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J Am Coll Cardiol. 2015 Jun 30;65(25):2679-87. doi: 10.1016/j.jacc.2015.04.042.

Cumulative Blood Pressure in Early Adulthood and Cardiac Dysfunction in Middle Age: The CARDIA Study.

Author information

Division of Cardiology, Johns Hopkins University, Baltimore, Maryland.
Department of Cardiology, Hospital Vall d'Hebron, Barcelona, Spain.
Department of Preventive Medicine, Northwestern University Feinberg School of Medicine, Chicago, Illinois.
Office of Biostatistics Research, National Heart, Lung, and Blood Institute, Bethesda, Maryland.
Division of Epidemiology and Community Health, School of Public Health, University of Minnesota School of Public Health, Minneapolis, Minnesota.
Nemours Cardiac Center, Alfred I. duPont Hospital for Children, Wilmington, Delaware.
Division of Cardiology, Johns Hopkins University, Baltimore, Maryland. Electronic address:



Cumulative blood pressure (BP) exposure may adversely influence myocardial function, predisposing individuals to heart failure later in life.


This study sought to investigate how cumulative exposure to higher BP influences left ventricular (LV) function during young to middle adulthood.


The CARDIA (Coronary Artery Risk Development in Young Adults) study prospectively enrolled 5,115 healthy African Americans and whites in 1985 and 1986 (baseline). At the year 25 examination, LV function was measured by 2-dimensional echocardiography; cardiac deformation was assessed in detail by speckle-tracking echocardiography. We used cumulative exposure of BP through baseline and up to the year 25 examination (millimeters of mercury × year) to represent long-term exposure to BP levels. Linear regression and logistic regression were used to quantify the association of BP measured repeatedly through early adulthood (18 to 30 years of age) up to middle age (43 to 55 years).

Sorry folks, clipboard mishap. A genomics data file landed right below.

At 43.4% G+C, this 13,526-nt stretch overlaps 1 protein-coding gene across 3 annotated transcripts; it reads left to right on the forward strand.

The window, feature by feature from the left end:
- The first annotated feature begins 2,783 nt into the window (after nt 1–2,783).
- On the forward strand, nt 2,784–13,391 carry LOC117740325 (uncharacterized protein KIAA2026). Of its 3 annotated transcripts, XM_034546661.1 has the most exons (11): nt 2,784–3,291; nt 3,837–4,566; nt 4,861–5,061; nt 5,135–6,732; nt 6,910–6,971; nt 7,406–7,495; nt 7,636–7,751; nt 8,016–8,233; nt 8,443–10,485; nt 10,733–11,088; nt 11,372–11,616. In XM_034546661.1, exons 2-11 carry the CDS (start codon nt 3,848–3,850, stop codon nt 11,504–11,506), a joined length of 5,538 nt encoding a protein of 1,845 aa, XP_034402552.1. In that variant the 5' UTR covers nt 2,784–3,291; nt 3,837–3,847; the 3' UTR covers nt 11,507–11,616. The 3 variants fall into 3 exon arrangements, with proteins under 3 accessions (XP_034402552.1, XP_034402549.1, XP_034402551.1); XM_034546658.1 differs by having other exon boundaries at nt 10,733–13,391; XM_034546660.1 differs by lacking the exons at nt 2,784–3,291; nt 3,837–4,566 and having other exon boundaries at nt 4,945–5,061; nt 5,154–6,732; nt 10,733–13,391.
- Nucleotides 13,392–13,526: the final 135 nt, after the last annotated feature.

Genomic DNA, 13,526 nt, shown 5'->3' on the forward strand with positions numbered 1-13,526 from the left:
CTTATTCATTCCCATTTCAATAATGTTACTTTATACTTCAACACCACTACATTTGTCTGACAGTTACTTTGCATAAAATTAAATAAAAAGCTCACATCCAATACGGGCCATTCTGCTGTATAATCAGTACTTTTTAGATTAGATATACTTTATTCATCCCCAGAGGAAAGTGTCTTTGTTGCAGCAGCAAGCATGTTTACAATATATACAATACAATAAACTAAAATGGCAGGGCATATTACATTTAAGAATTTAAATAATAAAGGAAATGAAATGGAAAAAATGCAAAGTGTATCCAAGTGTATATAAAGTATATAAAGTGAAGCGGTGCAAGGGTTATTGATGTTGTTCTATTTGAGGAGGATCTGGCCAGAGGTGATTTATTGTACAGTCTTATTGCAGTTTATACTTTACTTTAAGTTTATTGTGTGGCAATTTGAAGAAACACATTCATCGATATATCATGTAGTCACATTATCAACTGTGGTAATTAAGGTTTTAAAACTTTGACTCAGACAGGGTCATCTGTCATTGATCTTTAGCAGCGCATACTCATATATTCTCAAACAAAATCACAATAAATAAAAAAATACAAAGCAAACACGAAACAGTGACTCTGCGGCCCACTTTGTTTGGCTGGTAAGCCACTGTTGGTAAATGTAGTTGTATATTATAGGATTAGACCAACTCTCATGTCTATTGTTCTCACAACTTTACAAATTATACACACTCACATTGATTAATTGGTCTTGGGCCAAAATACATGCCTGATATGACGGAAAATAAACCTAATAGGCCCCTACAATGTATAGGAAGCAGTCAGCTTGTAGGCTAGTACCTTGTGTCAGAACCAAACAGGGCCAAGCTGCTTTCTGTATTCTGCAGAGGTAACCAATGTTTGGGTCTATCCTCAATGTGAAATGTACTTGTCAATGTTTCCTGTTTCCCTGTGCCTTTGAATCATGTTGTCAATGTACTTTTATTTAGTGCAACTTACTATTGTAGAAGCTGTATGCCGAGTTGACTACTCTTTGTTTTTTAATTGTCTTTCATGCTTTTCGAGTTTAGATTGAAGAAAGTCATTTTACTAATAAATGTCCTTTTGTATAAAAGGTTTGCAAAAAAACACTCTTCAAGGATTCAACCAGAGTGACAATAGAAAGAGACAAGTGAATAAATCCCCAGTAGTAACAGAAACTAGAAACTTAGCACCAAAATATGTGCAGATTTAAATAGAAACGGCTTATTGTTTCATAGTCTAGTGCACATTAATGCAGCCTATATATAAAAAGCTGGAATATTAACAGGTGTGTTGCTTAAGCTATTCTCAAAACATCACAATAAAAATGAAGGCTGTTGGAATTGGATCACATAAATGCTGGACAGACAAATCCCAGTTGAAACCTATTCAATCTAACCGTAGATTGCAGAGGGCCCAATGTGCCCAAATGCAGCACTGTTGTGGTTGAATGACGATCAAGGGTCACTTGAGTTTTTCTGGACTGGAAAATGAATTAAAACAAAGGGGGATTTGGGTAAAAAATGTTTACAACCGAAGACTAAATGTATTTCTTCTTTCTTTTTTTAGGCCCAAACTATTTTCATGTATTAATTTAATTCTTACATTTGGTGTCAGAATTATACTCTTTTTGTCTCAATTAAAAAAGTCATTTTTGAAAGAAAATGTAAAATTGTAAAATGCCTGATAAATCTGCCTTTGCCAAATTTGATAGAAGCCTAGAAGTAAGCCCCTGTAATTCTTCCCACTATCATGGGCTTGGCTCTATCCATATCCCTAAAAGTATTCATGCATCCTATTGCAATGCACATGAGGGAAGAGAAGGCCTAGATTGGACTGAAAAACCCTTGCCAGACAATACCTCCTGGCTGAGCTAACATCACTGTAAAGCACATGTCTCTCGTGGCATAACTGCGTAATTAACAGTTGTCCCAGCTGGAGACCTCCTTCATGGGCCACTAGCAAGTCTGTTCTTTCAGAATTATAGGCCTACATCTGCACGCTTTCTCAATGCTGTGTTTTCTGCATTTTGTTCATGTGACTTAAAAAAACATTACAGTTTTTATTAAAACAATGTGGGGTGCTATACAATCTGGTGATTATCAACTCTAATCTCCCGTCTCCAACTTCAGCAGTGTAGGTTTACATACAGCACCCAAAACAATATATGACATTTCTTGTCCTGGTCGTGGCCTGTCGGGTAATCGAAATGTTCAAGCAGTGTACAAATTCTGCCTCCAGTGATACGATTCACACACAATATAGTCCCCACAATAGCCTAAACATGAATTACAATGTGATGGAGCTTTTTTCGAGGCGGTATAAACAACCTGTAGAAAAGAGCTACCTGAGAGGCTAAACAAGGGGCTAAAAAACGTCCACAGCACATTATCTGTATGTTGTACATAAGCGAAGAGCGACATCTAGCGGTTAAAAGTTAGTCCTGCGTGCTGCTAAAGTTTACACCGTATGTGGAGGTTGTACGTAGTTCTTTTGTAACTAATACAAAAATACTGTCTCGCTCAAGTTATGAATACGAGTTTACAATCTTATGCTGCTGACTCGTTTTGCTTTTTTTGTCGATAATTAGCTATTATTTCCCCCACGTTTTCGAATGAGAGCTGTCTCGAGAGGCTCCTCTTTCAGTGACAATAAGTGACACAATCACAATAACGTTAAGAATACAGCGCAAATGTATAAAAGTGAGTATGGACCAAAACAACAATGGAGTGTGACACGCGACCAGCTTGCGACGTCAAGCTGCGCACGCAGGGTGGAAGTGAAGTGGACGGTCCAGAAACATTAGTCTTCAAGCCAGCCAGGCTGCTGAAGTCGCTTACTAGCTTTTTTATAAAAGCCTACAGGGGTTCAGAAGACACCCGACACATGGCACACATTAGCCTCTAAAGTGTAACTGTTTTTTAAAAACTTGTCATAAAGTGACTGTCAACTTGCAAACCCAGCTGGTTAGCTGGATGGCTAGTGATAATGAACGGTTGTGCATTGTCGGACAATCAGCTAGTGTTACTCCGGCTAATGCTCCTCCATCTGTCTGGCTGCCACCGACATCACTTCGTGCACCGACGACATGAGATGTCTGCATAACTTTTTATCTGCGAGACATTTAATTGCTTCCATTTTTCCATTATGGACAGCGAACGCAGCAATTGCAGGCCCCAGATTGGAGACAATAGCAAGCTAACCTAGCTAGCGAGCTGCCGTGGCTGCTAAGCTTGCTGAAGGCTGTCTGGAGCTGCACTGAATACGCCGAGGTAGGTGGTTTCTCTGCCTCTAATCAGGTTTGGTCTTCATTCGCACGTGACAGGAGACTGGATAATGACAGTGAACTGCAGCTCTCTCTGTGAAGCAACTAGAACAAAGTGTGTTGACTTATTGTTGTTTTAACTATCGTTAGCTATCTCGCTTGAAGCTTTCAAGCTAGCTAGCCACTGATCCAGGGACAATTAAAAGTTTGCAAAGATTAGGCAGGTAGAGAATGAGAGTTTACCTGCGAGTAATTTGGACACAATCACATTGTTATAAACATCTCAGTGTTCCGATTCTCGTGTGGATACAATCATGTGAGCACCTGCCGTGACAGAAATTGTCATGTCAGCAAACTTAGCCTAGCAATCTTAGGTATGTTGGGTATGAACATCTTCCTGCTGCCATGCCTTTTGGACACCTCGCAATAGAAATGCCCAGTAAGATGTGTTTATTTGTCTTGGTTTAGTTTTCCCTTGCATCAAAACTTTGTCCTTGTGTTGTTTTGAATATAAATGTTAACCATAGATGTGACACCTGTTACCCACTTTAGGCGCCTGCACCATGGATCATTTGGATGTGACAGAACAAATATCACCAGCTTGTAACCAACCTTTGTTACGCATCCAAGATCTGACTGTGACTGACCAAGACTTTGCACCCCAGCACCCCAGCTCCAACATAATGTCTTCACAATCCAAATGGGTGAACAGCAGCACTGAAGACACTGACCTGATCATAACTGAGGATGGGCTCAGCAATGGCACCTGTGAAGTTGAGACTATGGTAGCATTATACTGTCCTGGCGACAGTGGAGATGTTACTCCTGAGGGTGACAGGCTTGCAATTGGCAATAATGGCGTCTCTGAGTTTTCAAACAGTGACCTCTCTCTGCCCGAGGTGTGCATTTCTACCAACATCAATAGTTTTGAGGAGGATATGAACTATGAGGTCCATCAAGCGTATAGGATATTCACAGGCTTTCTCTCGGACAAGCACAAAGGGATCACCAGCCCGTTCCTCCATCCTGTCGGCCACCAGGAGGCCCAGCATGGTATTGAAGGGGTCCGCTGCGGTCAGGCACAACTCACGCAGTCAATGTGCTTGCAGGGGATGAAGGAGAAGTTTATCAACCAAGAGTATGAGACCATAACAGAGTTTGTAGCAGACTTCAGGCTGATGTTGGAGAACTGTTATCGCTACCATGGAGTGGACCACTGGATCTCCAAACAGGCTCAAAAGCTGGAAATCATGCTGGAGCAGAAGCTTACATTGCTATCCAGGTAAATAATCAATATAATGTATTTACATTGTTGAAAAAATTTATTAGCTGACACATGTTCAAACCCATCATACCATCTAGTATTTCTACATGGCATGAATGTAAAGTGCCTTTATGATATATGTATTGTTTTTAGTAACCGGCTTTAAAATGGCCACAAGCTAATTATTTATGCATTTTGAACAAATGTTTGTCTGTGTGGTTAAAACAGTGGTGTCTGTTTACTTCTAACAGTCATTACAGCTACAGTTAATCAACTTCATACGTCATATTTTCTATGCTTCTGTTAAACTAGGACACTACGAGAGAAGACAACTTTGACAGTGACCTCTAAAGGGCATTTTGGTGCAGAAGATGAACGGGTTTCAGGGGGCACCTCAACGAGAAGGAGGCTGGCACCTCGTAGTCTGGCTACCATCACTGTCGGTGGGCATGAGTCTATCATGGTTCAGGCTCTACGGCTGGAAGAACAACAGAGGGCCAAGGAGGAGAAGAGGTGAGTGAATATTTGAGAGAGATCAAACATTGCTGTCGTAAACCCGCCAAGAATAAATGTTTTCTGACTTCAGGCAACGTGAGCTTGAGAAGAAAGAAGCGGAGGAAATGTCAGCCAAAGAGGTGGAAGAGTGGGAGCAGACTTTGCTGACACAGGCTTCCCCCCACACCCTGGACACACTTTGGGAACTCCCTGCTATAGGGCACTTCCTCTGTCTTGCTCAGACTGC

Among 2,479 participants, cumulative BP measures were not related to LV ejection fraction; however, high cumulative exposure to systolic blood pressure (SBP) and diastolic blood pressure (DBP) were associated with lower longitudinal strain rate (both p < 0.001). For diastolic function, higher cumulative exposures to SBP and DBP were associated with low early diastolic longitudinal peak strain rate. Of note, higher DBP (per SD increment) had a stronger association with diastolic dysfunction compared with SBP.


Higher cumulative exposure to BP over 25 years from young adulthood to middle age is associated with incipient LV systolic and diastolic dysfunction in middle age.


echocardiography; hypertension; left ventricular function; speckle tracking

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